Every Sunday there is a drum circle at Griffith Park near Crystal Springs Drive past the first sign directing guests towards the merry-go-round. People from all walks of life gather under large trees to play traditional African and Cuban drums such as congas, tom-tom drums, timbales, small percussion, cow bells, shakers and cabasas from noon until sundown.
Christine Leal, 28, has been playing the drums since she was 4-years-old. She said she especially enjoys drums because of ‘the way they talk to each other.’ To her, the instruments played back and forth become dialogue between drummers and their instruments.
She added that drumming is also about stress relief and ‘channeling energy.” The connection felt while drumming is like nothing else, she said, ‘You can drum for hours and it makes you lively.’
Leal said the first rhythm she ever learned was a bembe as she hit the edge of her little drum on her lap called a djembe. She hit the drum’s edge close to her with one hand, hit the edge further away with her other hand, and continued switching between hands. Four beats later, she played a small triangle twice, hitting the edge closer to her first and then tapping on the outer edge.
‘This is the bembe,’ she said.
Right outside the drum circle, Valerie Pomerantz slowly moved to the rhythm while her husband danced with their 18-month-old toddler in one arm. The boy held on tightly, clutching his dad’s T-shirt with his tiny fists. ‘He’s a bit scared, but if we come here often, I’m sure he’ll get used to it,’ said Pomerantz, adding they were at the Griffith Park playground when they heard the music and came over.
‘ ‘I’ve lived in many hippie towns,’ she said. ‘This one seems to have a good mix of people. They’re not just rope-head Rastafarians.’
It’s typical on a Sunday to see young couples sharing food on picnic blankets on the grass.
A few steps away from the drummers, as if especially choreographed to match the rhythmic beats, two little boys were sword fighting with sticks while their parents cheered.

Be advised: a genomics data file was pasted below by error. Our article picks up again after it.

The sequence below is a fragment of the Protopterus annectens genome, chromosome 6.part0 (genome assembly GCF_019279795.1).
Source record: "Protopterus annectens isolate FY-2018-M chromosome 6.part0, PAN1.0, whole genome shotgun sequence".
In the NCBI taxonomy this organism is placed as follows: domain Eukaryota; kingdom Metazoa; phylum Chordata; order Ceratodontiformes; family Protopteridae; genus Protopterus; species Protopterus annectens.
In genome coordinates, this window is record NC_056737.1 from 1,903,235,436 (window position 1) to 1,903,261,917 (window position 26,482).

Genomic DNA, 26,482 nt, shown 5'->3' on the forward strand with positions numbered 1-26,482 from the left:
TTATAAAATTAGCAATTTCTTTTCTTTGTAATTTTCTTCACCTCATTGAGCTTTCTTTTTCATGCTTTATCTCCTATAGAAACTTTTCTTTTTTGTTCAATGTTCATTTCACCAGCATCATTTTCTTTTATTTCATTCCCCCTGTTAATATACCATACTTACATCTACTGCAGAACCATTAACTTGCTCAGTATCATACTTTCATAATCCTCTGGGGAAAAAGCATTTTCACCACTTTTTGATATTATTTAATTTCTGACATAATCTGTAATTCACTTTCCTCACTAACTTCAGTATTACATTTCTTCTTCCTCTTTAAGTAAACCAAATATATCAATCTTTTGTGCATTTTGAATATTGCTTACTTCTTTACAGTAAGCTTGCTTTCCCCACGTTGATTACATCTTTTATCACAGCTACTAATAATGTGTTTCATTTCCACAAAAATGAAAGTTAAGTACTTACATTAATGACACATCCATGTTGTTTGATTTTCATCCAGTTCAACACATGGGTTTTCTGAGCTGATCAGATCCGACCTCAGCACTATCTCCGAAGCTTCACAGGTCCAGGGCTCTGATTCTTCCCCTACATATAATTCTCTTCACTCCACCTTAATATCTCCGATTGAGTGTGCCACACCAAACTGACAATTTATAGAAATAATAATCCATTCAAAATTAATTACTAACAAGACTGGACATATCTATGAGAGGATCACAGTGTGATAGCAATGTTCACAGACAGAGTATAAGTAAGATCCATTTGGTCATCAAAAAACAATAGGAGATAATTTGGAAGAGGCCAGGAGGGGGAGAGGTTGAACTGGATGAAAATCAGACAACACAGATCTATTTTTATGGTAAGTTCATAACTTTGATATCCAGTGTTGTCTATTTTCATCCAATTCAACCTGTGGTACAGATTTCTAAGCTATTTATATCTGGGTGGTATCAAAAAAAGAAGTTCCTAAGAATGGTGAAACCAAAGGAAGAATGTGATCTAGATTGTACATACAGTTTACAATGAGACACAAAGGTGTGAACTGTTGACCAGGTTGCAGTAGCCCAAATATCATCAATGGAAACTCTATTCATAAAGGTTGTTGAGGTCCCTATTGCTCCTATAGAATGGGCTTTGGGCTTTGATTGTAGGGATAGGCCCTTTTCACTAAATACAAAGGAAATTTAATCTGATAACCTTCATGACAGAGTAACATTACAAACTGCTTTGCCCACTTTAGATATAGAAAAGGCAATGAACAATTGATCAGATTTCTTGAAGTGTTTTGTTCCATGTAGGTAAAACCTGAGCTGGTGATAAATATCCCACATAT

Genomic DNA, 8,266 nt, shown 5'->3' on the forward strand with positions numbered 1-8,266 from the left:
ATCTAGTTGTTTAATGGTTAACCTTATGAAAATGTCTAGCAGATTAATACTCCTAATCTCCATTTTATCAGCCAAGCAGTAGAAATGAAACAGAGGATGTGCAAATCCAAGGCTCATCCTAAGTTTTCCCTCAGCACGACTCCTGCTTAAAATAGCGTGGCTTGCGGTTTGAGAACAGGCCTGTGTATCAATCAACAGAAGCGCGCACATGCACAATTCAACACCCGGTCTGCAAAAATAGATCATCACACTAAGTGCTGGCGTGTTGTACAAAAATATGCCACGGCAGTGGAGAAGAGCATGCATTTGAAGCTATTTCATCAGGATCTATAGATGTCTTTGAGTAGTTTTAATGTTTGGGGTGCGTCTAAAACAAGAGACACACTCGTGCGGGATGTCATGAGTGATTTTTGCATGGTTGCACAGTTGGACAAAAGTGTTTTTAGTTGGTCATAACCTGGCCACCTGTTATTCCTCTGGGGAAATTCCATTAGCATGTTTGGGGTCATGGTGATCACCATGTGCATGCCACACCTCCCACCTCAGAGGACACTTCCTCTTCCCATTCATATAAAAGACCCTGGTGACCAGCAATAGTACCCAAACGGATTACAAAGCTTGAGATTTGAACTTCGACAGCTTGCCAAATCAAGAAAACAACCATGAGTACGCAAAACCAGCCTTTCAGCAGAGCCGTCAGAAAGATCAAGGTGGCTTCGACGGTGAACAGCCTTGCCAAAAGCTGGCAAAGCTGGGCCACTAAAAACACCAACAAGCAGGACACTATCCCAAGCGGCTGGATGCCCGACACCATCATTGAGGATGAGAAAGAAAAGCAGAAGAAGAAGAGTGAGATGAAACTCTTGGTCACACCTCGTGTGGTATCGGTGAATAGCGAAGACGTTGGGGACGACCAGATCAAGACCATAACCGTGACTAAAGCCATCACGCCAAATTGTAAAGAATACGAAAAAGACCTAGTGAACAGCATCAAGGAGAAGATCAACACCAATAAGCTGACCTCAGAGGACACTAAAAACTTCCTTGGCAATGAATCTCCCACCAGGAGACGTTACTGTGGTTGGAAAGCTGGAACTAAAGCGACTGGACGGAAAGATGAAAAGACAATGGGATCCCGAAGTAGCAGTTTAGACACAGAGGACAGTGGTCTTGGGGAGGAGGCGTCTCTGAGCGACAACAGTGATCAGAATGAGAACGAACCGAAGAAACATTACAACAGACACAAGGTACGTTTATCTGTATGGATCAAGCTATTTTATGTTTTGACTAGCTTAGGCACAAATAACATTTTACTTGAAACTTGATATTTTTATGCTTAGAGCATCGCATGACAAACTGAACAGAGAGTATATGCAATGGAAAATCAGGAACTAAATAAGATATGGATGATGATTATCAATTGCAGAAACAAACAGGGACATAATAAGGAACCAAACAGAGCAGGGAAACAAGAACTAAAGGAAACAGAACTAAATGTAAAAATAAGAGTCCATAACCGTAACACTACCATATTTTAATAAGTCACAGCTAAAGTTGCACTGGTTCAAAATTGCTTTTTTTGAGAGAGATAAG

For musician Jeff Mortimer, 41, drumming is a form of meditation.
‘It helps me focus my mind,’ said Mortimer.
He compared the drum circle to friends gathering and taking turns telling musical stories. ‘Doesn’t matter where you come from, it’s the same language,’ he said.
According to Mortimer, there are teachers as well as students who gather each Sunday to learn from each other.
Mel Wiggins was one of the teachers Mortimer referred to. Wiggins, 58, started playing the drums at 22 as a way to relieve aggression and then began to really enjoy it. ‘It’s like anything else. If you find a food you like, you eat it. It’s just like that,’ he said. ‘Over the years, the drum circle has become more of a tradition than anything else,’ he added.
Wiggins said drumming requires discipline and patience. It took him a long time and a lot of discipline to master the tumbao rhythm, a beat of Afro-Cuban origin played on the bass drum.
‘Look at my hands,’ he said, proudly showing the calluses on his palms. Then he demonstrated the beat saying, ‘Heel, tip, slap, tip, boom, boom’hellip;’
Wiggins added, ‘Some play because they know the rhythms and others play what they feel. If the rhythm is good, it would still be in my mind the next day. I’ll wake up and I can still feel the movement of it.’